The cut to Vietnam brings up the second major flaw, which is the infamous Russian roulette scene. Almost immediately after the opening combat shot of Vietnam, the three friends are captured by the Vietcong and forced to play Russian roulette against other prisoners as their captors place bets on the outcome. The scene is filmed primarily for its shock value, and it noticeably stands out from the rest of the film, because it is the only scene of sensationalism in a film marked by slow quiet pacing with long takes of beautiful nature shots. To highlight the contrast, the Russian roulette scene is filmed in closeups whereas the camera is a distant observer for most of the film. The scene does cast a pallor over the rest of the film, haunting not only the soldiers forced to partake of the game, but their loved ones back in America as well. It succeeds in that regard, but a "less is more" approach could have made the scene just as powerful without the distractions.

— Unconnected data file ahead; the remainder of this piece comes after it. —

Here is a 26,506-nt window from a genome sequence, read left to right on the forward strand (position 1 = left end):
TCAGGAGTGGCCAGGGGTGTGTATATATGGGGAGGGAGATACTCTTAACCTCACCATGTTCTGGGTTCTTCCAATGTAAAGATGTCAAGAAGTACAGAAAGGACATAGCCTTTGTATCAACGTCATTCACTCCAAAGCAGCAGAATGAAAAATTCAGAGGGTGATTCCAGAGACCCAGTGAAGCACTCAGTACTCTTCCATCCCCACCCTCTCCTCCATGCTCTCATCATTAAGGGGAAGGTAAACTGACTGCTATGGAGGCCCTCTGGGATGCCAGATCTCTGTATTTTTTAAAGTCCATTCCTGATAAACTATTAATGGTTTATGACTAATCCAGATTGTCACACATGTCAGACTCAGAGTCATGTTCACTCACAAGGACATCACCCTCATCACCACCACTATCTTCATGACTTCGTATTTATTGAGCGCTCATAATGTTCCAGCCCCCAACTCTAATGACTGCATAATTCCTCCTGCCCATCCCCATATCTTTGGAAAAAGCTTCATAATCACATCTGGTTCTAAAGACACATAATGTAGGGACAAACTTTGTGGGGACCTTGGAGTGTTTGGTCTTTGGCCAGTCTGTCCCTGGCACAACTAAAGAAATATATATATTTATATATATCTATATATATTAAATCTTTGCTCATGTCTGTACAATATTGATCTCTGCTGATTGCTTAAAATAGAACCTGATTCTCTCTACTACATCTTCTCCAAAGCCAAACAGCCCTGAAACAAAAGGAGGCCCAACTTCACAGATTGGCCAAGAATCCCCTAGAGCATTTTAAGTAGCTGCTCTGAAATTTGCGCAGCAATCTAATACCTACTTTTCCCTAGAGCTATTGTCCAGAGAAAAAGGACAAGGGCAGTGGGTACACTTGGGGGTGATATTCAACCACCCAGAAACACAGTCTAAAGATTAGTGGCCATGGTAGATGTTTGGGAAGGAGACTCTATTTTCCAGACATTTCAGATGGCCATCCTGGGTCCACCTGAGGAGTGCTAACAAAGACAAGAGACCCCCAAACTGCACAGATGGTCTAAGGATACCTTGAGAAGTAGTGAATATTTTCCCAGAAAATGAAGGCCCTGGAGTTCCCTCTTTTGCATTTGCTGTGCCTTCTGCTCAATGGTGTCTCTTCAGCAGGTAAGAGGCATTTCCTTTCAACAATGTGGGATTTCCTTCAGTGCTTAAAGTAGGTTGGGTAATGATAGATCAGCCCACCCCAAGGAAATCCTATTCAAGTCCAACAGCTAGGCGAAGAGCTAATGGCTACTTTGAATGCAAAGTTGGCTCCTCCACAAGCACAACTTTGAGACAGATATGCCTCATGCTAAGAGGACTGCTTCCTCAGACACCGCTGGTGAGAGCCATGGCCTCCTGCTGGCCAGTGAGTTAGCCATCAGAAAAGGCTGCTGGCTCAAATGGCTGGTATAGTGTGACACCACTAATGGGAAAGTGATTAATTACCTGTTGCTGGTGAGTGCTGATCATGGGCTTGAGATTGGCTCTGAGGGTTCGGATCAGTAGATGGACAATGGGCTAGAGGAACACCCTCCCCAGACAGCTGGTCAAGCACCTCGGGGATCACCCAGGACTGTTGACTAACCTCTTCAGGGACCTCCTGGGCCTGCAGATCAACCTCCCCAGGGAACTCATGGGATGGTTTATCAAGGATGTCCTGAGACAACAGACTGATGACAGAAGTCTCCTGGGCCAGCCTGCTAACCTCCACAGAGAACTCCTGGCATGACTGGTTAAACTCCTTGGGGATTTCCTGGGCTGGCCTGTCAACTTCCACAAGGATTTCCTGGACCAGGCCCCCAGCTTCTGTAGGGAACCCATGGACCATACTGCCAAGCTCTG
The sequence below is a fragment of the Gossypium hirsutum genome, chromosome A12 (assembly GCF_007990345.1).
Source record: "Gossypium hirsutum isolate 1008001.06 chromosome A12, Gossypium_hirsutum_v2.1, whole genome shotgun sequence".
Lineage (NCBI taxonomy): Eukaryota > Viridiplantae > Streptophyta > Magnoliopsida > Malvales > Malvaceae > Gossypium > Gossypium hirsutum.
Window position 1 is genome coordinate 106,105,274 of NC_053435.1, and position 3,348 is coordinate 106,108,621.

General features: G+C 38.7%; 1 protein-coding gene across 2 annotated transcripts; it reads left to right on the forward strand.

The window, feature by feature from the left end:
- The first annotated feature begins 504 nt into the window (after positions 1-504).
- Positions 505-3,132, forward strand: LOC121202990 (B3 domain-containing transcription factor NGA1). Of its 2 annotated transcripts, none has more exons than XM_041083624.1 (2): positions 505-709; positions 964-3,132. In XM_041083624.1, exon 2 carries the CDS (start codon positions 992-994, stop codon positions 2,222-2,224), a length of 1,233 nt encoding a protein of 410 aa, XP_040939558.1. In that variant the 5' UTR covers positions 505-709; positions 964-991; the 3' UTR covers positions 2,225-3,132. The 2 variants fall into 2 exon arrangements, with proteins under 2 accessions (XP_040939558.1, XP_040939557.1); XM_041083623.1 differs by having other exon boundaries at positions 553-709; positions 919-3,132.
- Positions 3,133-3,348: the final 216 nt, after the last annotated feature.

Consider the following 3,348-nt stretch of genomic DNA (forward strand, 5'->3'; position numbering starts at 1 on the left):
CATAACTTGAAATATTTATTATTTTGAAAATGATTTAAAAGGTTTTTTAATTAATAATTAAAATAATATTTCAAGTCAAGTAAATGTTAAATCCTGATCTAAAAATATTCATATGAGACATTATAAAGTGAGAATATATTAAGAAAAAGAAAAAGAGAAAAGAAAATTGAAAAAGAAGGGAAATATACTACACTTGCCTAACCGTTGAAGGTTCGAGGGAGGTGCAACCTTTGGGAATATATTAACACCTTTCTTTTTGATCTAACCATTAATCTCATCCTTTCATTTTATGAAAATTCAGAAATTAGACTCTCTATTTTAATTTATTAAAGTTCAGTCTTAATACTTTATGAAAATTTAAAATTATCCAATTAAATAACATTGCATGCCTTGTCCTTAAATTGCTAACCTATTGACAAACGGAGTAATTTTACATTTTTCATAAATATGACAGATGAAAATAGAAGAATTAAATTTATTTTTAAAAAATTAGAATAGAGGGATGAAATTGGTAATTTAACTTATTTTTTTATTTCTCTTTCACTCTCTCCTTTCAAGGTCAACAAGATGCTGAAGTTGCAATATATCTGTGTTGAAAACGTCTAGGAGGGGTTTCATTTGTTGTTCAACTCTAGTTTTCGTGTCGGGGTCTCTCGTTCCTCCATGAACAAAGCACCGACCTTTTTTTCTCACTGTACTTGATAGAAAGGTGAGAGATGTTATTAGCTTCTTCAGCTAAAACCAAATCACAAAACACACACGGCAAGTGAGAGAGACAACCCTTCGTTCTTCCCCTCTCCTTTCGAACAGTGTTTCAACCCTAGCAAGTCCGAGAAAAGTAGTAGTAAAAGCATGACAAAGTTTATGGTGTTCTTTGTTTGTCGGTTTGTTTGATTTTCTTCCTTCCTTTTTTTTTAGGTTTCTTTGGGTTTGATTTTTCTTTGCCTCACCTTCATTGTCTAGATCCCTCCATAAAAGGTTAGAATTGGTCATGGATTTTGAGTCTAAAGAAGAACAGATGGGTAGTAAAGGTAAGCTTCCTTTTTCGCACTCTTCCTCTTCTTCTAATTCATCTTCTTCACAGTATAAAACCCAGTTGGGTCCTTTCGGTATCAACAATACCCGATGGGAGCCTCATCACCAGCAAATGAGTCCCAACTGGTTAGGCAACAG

The third hour is when the film really comes together, recalling earlier events now seen through the eyes of characters sobered by the war. I very much appreciated the film's depiction of war affecting everyone, not only those who were in the combat zone. And I found the sentimental ending, which has often been criticized, to be a completely believable and touching conclusion, which highlights the resilient human spirit even in the midst of tragedy.

"Anyway, in general I love tragic artists, especially classical ones."